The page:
• Skill-based volunteers provide assistance with specific types of projects. For example, a volunteer handling the organization’s newsletter might be a publishing or editorial professional. This can also be part of a formal or informal volunteer program, as you may need someone to update your newsletter regularly but only need someone to manage the A/V equipment at one particular event.

In addition to different types of volunteers, nonprofits also require different types of volunteering work. You’ll need to consider these common volunteer areas as you build your volunteer management program.

Fundraising

A lot of nonprofits are strapped for funds, and this is where fundraising volunteers can help. They can do anything from making phone calls to sending letters and helping with fundraising events.

Administration

Staff can only do so much, and paid staff needs as much time as possible to focus on strategy. Administrative work like answering phones, making copies, and filing can all be done by volunteers.

Education

If you run an institution like a museum or a historical society, volunteers can serve as guides through your collections. They greet people as they enter and give tours. This type of volunteering work is ideal for a formal volunteer program, as you need volunteers to staff regular shifts.

Education volunteers also do things like provide tutoring services or teach skills to others. For example, a library might have education volunteers who run computer classes for senior citizens.

Hands-on service

Hands-on volunteering work can be part of a formal or informal volunteer program. It includes things like cleanup efforts, handing out flyers, and stuffing bags for events.  These can be volunteers for emergency relief efforts or for regularly scheduled service events.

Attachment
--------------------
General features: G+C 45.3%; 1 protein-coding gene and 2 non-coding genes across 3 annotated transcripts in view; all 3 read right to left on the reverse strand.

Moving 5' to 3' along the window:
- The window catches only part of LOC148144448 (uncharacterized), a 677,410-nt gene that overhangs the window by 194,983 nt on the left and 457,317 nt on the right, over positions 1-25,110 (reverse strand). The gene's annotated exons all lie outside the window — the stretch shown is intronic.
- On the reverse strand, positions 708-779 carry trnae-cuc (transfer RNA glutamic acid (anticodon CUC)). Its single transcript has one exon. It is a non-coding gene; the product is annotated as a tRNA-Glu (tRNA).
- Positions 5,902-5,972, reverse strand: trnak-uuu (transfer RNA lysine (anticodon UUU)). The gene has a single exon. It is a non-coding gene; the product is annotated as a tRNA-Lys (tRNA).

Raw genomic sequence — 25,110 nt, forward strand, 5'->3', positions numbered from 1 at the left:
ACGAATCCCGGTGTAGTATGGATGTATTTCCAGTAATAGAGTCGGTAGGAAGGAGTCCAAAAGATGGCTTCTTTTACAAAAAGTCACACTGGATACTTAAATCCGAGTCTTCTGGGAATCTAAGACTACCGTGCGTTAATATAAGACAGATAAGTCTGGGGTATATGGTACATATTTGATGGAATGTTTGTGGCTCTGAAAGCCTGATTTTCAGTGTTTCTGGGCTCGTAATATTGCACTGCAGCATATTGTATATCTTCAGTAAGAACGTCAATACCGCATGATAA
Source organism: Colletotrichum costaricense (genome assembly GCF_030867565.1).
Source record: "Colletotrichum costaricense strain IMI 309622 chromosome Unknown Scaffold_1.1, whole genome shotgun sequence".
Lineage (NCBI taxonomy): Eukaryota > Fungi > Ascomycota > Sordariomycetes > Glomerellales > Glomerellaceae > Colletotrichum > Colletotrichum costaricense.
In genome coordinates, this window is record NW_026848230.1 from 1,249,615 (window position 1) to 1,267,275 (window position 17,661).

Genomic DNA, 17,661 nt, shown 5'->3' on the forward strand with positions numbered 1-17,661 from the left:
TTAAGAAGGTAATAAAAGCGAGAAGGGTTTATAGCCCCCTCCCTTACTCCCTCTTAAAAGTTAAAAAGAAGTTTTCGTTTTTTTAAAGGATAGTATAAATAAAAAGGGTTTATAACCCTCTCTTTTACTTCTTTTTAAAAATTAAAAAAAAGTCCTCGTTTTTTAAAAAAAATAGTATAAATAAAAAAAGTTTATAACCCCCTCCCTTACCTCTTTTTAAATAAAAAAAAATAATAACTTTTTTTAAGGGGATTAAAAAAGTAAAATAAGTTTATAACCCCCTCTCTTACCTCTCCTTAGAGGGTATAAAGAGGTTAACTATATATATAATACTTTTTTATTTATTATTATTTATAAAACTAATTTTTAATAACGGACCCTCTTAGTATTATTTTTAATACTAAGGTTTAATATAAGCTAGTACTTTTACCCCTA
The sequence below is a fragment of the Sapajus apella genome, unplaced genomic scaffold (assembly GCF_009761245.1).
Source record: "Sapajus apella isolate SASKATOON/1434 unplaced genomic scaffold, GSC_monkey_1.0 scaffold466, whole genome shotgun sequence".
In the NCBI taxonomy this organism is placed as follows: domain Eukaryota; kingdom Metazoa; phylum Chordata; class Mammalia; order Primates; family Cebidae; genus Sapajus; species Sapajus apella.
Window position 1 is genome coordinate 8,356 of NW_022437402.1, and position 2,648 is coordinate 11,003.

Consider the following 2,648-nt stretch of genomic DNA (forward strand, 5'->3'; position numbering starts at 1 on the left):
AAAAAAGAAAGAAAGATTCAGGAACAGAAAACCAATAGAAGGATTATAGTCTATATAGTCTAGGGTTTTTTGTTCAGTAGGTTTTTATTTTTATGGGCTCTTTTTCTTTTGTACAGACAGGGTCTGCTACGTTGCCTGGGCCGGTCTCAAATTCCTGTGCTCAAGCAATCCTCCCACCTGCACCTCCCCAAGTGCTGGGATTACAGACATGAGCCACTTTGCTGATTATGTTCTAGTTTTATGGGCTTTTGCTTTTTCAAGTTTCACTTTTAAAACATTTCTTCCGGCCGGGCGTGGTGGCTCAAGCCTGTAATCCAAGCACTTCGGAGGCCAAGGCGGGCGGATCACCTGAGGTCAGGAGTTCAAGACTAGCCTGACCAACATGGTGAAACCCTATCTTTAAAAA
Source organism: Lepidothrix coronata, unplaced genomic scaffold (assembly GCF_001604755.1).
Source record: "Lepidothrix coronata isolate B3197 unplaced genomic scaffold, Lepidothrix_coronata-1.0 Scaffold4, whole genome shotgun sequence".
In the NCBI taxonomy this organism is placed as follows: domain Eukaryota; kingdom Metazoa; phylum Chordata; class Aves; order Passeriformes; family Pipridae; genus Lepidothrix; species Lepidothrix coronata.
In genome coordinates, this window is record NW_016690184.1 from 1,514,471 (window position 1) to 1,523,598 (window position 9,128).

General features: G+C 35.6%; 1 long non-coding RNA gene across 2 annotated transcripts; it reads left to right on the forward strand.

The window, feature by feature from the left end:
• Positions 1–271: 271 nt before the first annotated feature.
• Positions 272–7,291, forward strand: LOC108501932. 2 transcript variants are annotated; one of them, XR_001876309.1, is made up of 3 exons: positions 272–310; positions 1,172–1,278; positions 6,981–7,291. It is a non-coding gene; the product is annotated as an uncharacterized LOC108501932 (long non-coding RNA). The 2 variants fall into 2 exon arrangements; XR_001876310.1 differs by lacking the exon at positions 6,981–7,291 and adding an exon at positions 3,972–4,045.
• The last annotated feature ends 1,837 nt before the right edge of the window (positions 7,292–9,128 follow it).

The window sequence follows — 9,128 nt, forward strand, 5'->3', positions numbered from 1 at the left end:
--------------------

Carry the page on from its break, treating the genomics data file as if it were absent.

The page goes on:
Specialized services

A lot of professionals, like paralegals and counselors, are willing to offer their services for nonprofits. These specialized services can include things like advocating on behalf of crime victims in court or providing therapeutic assistance.

At-home volunteering

There are also types of volunteering work that can be done at home. For example, a volunteer could compile contact lists, make phone calls, or provide writing or editing services remotely. In the case of animal rescue nonprofits, volunteers can also serve as foster families for pets.

Volunteer management best practices

Since there are so many types of volunteers, using volunteer management best practices will help you attract and retain people who care about your mission and who contribute to your overall efforts. Here are some examples of how you can better manage your volunteers.

Use a strong screening process

When someone jumps up to volunteer for your organization, it’s tempting to take them on. However, they may not be a good fit — and may actually be detrimental to your mission. It’s more important to spend time interviewing them and doing a background check than to have a warm body in place, especially if the position involves handling money.

Set clear objectives for volunteers

Having objectives in place, particularly for formal volunteers, gives them something to work toward. Provide clear job assignments and even job titles to help potential volunteers know what to expect. Lay out the purpose of the role and how it helps your nonprofit reach its goals.

Provide orientation and training

Even the most skilled volunteers can benefit from learning more about your organization. Offer an orientation program that teaches your new volunteers about the nonprofit’s history, mission, structure, and programs. Provide them with training for their roles, as you likely have procedures that are unique to your organization.

Recruit corporate sponsors

Getting corporate sponsorships is a win-win for nonprofits. Corporations can be a great source of recruits for your volunteer programs as well as funds for community events. In return, the corporations themselves get positive media coverage and a way to foster morale among their employees.

Value your volunteers’ input

Volunteers, particularly long-term volunteers who are part of a formal volunteer program, give their time to your nonprofit because they want to feel like they’re a part of something bigger than themselves. Show them that you value their input and perspective by inviting them to staff and planning meetings, and keeping them in the loop about developments in the organization. Invite them to staff outings and the holiday party — essentially, treat them like they’re part of the paid staff.

Recognize your volunteers

Formally or informally recognizing the work your volunteers do can go a long way toward keeping them engaged. You can give them certificates and thank-you notes or host a pizza dinner after a project is completed as a way of showing appreciation for their work.